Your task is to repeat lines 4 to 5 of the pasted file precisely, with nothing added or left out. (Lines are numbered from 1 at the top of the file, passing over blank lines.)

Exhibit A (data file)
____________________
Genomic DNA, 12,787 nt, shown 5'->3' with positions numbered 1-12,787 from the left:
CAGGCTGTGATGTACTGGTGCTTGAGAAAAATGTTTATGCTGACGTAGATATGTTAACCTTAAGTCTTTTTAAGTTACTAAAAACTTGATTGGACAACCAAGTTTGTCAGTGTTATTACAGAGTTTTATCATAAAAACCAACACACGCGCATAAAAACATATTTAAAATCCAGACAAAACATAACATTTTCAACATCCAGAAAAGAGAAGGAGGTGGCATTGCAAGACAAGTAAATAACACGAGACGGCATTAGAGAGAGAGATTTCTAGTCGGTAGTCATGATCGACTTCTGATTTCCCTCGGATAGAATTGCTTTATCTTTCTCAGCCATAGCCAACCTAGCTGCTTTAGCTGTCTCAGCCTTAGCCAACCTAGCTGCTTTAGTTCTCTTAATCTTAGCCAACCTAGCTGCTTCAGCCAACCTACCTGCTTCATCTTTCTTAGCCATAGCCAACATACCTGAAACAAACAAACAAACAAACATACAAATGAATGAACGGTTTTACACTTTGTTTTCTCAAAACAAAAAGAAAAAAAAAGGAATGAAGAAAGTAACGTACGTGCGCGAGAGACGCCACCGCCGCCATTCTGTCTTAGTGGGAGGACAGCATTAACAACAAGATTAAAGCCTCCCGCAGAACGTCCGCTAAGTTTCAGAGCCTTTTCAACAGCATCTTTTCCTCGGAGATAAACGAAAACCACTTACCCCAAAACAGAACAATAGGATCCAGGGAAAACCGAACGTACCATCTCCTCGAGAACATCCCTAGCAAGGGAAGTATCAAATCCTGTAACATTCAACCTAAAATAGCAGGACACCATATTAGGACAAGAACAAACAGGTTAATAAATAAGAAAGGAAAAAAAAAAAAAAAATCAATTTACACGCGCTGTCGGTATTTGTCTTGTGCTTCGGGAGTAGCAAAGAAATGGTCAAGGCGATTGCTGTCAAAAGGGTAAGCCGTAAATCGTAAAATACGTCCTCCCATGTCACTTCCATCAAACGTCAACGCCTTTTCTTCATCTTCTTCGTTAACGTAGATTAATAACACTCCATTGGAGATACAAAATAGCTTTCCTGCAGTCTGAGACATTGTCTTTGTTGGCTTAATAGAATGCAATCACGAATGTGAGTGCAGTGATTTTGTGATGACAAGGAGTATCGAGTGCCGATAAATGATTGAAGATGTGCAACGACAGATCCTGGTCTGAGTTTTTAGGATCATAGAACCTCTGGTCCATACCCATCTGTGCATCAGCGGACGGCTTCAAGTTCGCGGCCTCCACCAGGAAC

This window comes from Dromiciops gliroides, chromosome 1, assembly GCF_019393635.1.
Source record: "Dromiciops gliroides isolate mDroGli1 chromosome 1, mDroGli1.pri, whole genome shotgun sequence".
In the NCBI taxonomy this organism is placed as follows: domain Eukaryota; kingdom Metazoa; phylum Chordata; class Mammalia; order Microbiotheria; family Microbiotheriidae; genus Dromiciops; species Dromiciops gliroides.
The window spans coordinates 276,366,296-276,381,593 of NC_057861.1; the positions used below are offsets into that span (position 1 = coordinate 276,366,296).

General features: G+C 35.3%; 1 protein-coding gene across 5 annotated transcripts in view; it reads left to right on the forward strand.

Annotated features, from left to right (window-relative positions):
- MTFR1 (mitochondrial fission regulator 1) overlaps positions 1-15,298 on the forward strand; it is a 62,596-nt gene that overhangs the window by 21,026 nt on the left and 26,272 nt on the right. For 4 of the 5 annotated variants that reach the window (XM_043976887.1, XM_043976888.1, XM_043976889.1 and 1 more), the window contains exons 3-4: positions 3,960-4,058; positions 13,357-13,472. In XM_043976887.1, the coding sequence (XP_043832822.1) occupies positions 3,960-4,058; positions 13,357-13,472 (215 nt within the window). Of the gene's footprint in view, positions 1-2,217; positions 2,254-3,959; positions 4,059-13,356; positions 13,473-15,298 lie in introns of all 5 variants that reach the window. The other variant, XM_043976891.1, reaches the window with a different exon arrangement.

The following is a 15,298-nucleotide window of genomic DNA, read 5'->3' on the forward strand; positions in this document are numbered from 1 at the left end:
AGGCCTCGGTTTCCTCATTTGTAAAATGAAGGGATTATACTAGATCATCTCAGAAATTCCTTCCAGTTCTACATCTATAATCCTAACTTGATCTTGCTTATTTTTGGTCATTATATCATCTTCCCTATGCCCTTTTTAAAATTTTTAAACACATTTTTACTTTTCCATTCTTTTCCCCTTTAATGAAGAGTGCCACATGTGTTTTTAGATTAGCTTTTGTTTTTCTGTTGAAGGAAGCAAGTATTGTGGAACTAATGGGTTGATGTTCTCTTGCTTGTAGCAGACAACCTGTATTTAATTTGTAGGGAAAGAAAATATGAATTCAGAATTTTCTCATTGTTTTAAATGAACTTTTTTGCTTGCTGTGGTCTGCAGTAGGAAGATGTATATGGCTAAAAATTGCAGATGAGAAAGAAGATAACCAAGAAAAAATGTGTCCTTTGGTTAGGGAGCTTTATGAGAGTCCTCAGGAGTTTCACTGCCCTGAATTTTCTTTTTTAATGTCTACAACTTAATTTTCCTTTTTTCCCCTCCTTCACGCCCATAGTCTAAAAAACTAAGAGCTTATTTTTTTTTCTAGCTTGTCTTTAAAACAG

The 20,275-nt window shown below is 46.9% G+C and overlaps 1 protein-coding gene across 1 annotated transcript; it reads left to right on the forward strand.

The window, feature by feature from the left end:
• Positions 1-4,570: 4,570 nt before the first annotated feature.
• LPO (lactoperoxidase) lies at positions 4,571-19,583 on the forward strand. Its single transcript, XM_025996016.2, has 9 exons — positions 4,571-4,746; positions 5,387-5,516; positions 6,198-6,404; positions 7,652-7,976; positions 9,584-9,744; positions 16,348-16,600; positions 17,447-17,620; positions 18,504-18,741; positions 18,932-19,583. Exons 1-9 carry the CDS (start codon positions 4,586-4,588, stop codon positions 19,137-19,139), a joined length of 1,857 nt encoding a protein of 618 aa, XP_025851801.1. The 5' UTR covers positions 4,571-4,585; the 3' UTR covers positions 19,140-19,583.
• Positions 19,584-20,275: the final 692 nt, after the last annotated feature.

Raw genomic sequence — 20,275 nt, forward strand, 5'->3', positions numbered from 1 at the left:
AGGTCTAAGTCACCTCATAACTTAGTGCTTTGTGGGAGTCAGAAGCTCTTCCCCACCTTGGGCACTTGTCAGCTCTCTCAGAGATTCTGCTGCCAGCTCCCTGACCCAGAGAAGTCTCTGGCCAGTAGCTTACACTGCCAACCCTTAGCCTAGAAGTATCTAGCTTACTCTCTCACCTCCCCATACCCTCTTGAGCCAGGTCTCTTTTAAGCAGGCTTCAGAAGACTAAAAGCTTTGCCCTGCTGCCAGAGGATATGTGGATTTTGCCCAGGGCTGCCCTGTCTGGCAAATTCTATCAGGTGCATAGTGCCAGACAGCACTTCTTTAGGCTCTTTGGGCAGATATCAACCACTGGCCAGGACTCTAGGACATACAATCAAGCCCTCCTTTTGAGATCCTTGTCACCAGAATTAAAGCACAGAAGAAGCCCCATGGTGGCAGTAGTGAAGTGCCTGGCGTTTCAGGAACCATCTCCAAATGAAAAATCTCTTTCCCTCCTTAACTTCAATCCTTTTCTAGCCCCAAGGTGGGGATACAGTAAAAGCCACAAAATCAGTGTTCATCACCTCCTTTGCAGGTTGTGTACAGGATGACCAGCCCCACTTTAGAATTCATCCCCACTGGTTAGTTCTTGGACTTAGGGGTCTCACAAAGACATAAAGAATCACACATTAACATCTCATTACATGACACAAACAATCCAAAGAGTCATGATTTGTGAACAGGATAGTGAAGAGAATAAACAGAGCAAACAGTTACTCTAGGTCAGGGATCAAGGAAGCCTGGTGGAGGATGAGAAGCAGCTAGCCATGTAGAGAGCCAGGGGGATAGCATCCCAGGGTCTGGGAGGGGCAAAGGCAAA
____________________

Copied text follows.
Source record: "Dromiciops gliroides isolate mDroGli1 chromosome 1, mDroGli1.pri, whole genome shotgun sequence".
In the NCBI taxonomy this organism is placed as follows: domain Eukaryota; kingdom Metazoa; phylum Chordata; class Mammalia; order Microbiotheria; family Microbiotheriidae; genus Dromiciops; species Dromiciops gliroides.